seemed to search out something on a high diagonal in the sky, 
Jones embodied an idea of what its like to be a politician who is 
an ideas person.

"Am I interested in ideas? Yes. More than power? Yes." It's a fatal 
admission, and a sign of what kept Jones away from real 
authority within the Labor Party or in government. Jones was the 
political celebrity of the lost idea. While he did get some 
additional funding out of Hawke for the sciences, his main legacy 
may well be his perception of the problem building up for Labor 
culture as it confronts an ever more complex cyberspace, and tries 
to turn its cultural values into power through public debate and 
the political process. 

If the premise of democracy is the informed citizen then the 
information revolution is a political revolution too. Jones 
understood more clearly than most that government is as much 
about information as it is about power, and that information 
technology transforms relations of power. This is one of the most 
remarkable themes he took up in his provocative book, Sleepers 
Wake!. While other institutions have modified themselves, 
often beyond recognition, in order to make the transition to 
cyberspace, parliament has change only incrementally. 

In the century since federation, the number of members sitting in 
the House of Representatives went from 75 to 147, and the 
number of people they represented went from 3.7 million to 17.8 
million. The number of people in the public service they had to 
oversee went from 11 thousand to 350 thousand, but the number 
of hours members deliberated went down from 866 to 603.16 The 
amount of public expenditure per person may have increased 
spectacularly, but the amount of it actually brought before the 
House for review in the annual budget papers declined. In short,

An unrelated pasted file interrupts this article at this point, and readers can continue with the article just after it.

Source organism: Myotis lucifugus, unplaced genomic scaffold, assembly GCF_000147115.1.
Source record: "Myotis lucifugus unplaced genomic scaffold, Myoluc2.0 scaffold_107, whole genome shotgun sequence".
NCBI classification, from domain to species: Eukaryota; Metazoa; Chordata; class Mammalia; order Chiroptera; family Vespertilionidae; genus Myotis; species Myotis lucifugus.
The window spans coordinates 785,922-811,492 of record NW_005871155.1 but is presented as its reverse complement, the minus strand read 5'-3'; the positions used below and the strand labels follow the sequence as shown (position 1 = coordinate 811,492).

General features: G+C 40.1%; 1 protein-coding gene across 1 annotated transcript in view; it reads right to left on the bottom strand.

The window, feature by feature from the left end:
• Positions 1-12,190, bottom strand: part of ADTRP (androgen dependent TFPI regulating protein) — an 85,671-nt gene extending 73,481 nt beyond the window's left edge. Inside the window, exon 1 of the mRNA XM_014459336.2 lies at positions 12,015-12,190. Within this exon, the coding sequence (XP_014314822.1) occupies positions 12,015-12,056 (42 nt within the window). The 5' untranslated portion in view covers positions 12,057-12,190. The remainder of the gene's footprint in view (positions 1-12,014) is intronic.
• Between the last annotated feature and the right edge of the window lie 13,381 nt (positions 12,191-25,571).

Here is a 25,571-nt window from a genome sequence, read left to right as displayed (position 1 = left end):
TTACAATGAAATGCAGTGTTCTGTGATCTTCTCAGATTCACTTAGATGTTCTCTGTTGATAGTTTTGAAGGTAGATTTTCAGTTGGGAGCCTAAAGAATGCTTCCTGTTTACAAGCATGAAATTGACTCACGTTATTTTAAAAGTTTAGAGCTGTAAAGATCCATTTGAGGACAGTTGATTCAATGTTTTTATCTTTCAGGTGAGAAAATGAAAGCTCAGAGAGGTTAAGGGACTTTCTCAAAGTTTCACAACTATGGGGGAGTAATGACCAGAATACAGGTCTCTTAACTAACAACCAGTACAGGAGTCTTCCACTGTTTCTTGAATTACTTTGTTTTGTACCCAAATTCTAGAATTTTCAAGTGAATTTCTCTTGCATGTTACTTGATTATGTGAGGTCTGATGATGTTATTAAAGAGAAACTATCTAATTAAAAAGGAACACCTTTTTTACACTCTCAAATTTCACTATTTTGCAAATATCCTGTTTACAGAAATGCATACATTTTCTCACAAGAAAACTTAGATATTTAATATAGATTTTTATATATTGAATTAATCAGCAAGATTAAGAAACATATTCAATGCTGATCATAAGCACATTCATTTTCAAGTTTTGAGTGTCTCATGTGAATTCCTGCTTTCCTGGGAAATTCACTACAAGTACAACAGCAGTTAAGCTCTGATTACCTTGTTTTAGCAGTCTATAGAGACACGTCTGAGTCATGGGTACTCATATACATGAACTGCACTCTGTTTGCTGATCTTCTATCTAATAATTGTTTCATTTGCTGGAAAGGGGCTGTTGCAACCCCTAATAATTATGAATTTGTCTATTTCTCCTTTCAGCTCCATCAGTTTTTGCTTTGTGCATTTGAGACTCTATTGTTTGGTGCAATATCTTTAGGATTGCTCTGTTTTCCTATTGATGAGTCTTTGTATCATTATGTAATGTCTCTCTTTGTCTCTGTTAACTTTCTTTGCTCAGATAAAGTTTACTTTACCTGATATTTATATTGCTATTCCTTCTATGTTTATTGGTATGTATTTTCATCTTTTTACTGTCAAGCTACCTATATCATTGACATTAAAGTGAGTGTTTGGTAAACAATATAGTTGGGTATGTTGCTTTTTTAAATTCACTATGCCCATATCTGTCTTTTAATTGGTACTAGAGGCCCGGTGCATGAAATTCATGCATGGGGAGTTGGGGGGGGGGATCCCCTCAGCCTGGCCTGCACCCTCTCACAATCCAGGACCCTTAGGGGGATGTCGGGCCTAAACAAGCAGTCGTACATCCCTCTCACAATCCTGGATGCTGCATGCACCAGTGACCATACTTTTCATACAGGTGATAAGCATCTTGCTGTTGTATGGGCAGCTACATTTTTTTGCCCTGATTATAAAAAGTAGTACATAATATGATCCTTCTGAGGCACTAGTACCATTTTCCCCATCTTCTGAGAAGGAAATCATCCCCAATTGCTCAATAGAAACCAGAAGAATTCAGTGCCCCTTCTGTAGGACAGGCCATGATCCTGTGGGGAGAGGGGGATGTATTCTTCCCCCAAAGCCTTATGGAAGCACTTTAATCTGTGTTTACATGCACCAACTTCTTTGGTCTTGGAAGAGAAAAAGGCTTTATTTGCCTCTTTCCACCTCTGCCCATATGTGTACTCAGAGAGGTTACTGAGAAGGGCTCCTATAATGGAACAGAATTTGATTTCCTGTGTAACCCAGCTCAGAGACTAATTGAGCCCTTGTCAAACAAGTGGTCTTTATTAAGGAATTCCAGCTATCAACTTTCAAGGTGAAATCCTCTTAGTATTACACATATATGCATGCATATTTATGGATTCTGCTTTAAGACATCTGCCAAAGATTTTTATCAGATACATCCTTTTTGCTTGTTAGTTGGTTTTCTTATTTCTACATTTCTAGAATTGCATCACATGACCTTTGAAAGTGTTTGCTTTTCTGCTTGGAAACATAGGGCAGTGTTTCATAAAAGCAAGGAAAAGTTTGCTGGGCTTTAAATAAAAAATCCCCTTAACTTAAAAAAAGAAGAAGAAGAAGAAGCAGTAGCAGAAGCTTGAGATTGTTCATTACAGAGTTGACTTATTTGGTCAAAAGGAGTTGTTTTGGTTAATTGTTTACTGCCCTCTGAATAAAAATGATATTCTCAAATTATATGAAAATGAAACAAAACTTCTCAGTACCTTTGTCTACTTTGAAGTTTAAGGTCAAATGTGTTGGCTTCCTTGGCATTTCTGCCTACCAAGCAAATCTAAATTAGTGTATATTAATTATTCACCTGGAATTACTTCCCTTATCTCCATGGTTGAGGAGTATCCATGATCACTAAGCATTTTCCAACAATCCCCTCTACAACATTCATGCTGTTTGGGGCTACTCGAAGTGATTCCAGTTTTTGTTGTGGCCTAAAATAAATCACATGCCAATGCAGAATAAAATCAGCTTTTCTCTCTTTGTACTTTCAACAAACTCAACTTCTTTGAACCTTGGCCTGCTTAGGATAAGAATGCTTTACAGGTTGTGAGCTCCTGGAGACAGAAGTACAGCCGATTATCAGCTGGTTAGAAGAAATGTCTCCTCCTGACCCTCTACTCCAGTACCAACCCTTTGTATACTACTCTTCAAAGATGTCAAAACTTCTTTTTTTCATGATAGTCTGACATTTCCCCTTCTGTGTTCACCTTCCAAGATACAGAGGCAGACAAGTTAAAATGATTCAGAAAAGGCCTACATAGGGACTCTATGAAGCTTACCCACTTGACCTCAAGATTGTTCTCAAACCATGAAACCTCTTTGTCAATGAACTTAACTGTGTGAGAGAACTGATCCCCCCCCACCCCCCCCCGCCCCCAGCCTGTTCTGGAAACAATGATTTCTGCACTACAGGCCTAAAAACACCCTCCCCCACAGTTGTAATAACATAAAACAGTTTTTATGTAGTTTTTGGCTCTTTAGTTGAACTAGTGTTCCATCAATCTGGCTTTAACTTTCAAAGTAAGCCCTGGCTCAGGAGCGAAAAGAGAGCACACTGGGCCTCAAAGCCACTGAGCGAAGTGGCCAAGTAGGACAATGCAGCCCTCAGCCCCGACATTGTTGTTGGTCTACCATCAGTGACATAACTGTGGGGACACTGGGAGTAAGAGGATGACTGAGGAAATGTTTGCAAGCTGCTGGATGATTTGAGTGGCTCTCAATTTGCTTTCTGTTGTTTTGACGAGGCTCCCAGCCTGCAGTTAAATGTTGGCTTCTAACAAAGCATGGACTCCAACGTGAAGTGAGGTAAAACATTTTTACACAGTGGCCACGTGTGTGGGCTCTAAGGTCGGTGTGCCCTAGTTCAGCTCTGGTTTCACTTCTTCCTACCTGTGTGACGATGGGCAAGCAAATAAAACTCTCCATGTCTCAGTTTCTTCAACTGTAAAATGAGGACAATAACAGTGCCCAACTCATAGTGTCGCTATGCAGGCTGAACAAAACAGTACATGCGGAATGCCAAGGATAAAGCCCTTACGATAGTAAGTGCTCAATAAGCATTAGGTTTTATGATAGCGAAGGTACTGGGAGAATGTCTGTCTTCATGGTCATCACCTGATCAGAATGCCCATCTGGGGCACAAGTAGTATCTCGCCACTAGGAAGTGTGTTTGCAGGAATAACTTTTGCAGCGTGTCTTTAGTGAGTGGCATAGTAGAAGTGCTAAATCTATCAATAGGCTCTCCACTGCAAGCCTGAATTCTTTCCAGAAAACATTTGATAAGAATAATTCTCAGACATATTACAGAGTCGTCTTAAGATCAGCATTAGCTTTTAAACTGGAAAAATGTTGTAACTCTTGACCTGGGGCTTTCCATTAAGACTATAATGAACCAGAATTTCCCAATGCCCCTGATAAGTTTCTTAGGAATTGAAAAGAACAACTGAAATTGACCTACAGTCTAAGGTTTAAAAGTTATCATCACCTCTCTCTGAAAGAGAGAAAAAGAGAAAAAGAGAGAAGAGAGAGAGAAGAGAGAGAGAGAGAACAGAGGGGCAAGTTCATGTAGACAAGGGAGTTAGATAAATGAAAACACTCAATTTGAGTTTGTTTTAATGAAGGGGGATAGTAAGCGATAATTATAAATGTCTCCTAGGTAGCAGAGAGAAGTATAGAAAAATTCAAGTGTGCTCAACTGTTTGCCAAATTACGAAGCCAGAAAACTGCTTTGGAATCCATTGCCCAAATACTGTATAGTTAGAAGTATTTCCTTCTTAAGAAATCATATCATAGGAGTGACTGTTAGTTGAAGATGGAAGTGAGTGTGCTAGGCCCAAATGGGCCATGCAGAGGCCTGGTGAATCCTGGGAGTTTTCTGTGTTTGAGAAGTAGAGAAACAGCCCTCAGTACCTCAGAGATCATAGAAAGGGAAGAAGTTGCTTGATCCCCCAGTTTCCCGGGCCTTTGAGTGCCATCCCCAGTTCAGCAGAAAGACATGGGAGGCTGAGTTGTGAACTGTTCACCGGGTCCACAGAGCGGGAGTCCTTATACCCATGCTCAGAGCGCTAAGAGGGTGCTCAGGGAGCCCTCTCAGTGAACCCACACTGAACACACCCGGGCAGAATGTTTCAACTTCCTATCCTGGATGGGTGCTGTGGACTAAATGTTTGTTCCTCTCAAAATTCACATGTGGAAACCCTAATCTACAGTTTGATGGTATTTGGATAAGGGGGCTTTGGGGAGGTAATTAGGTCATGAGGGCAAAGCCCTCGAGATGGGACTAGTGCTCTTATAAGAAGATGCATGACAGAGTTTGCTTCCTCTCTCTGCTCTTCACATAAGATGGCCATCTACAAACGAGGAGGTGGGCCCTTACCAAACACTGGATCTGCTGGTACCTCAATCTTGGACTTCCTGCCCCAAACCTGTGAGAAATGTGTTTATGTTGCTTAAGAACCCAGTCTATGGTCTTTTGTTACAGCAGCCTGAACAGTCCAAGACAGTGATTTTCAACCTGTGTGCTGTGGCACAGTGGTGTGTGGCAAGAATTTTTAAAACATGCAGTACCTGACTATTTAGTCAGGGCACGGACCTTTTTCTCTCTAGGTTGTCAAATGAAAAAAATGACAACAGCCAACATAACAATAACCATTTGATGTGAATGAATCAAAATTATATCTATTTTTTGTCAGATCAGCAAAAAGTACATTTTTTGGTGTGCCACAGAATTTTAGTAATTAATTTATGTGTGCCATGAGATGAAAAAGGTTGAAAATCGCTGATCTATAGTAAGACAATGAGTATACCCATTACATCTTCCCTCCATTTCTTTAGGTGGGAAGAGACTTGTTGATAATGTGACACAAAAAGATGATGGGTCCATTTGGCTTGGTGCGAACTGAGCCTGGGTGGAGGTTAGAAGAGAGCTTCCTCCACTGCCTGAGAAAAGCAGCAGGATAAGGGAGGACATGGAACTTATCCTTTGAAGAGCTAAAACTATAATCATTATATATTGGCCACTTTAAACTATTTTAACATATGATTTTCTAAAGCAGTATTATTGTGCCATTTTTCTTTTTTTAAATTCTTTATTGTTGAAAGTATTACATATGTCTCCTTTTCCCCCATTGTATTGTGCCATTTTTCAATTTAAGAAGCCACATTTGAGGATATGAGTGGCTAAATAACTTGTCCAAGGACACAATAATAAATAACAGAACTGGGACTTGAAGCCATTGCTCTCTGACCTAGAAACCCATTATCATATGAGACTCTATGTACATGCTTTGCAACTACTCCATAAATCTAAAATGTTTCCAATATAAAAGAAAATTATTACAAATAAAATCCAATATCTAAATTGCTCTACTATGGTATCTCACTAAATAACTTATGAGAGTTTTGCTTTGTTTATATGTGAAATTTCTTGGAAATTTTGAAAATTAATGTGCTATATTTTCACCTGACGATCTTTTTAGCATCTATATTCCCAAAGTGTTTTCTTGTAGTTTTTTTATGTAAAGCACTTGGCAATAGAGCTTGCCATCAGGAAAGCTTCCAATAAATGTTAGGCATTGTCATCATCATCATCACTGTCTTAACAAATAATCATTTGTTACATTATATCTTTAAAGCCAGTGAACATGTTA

more people and more public service, producing more 
information that is subject to less and less scrutiny by elected 
representatives of the people.

The consequence of this trend, for Jones, is disturbing: "The 
democratic system may become increasingly irrelevant as a 
means of determining and implementing social goals, or 
allocating funds on the basis of community needs, if elected 
persons do not understand how to evaluate and relate segments 
of information in which each expert works." Power has shifted 
from representative government to "strategically placed minority 
groups occupying the commanding heights in particular areas of 
society   technocrats, public servants, corporations, unions." As 
cyberspace accelerates, more vectors carry more information, and 
more information leads to an increased division of labour, as 
people specialise more and more to capture a specific part of the 
information flow and bring it under their authority. 

One unexpected consequence of this shift in the balance of power 
is that it fed into the rise of Hansonite populism. Former Hanson 
minder John Pasquarelli insists that she simply refused to absorb 
his briefings. "In response to my criticism of her slackness, 
Pauline, in a fit of pique, swept some of the briefing notes on the 
floor saying, 'I can't retain, I can't retain'."17 If this is true, it 
worked in her favour out on the fringes of suburbia   at least at 
the time of the Queensland state election. Having witnessed 
popular politicians such as Bob Hawke succumb to the specialist 
apparatus of the public service and elite academic policy 
specialists, part of the appeal of Pauline was the notion of the 
idea-proof politician. 


The Information Proletariat
Jones identified early on that "Australia is an information society 
in which more people are employed in collecting, storing, 
retrieving, amending, and disseminating data than are producing 
food, fibres and minerals, and manufacturing products." This is 
the primary sense in which Australia can be called a 
"postindustrial" nation. Changes to what the economy produces 
also changes its class structure. Jones identified the potential for 
the formation of an "intellectual proletariat" composed of people 
locked out of the benefits of the information economy. Education 
is the main ticket into the urbane knowledge class who have the 
specialised skills to process information, and the urbane protect 
their knowledge assets closely, and try hard to make themselves a